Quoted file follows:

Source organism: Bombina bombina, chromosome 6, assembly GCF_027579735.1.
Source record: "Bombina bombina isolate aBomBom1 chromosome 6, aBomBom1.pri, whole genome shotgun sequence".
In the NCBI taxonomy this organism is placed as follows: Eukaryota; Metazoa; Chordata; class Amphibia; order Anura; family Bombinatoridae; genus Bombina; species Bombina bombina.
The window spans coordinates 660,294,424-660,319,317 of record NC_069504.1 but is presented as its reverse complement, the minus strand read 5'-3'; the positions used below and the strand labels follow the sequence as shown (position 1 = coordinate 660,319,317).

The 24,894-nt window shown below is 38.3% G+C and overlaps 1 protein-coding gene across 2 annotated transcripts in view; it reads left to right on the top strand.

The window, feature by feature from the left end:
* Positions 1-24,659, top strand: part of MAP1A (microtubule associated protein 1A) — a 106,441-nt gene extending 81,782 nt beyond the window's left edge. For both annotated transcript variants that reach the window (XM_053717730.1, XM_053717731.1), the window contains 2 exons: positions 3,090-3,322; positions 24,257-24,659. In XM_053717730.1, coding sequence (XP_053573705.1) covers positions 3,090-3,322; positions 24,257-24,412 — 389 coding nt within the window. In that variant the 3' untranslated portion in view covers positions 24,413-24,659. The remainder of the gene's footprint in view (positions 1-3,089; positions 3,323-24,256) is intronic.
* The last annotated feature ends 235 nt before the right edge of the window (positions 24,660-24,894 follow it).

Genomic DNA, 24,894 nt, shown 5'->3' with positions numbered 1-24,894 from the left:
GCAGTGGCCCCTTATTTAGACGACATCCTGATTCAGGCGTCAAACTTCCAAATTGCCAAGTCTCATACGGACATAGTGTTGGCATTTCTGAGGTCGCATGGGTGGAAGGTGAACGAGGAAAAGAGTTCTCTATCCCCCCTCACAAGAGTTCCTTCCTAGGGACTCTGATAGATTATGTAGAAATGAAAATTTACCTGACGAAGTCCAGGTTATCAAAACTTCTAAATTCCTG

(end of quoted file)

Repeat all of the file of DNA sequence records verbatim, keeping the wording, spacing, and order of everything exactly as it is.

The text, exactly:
Source organism: Bombina bombina, chromosome 6, assembly GCF_027579735.1.
Source record: "Bombina bombina isolate aBomBom1 chromosome 6, aBomBom1.pri, whole genome shotgun sequence".
In the NCBI taxonomy this organism is placed as follows: Eukaryota; Metazoa; Chordata; class Amphibia; order Anura; family Bombinatoridae; genus Bombina; species Bombina bombina.
The window spans coordinates 660,294,424-660,319,317 of record NC_069504.1 but is presented as its reverse complement, the minus strand read 5'-3'; the positions used below and the strand labels follow the sequence as shown (position 1 = coordinate 660,319,317).

The 24,894-nt window shown below is 38.3% G+C and overlaps 1 protein-coding gene across 2 annotated transcripts in view; it reads left to right on the top strand.

The window, feature by feature from the left end:
* Positions 1-24,659, top strand: part of MAP1A (microtubule associated protein 1A) — a 106,441-nt gene extending 81,782 nt beyond the window's left edge. For both annotated transcript variants that reach the window (XM_053717730.1, XM_053717731.1), the window contains 2 exons: positions 3,090-3,322; positions 24,257-24,659. In XM_053717730.1, coding sequence (XP_053573705.1) covers positions 3,090-3,322; positions 24,257-24,412 — 389 coding nt within the window. In that variant the 3' untranslated portion in view covers positions 24,413-24,659. The remainder of the gene's footprint in view (positions 1-3,089; positions 3,323-24,256) is intronic.
* The last annotated feature ends 235 nt before the right edge of the window (positions 24,660-24,894 follow it).

Genomic DNA, 24,894 nt, shown 5'->3' with positions numbered 1-24,894 from the left:
GCAGTGGCCCCTTATTTAGACGACATCCTGATTCAGGCGTCAAACTTCCAAATTGCCAAGTCTCATACGGACATAGTGTTGGCATTTCTGAGGTCGCATGGGTGGAAGGTGAACGAGGAAAAGAGTTCTCTATCCCCCCTCACAAGAGTTCCTTCCTAGGGACTCTGATAGATTATGTAGAAATGAAAATTTACCTGACGAAGTCCAGGTTATCAAAACTTCTAAATTCCTG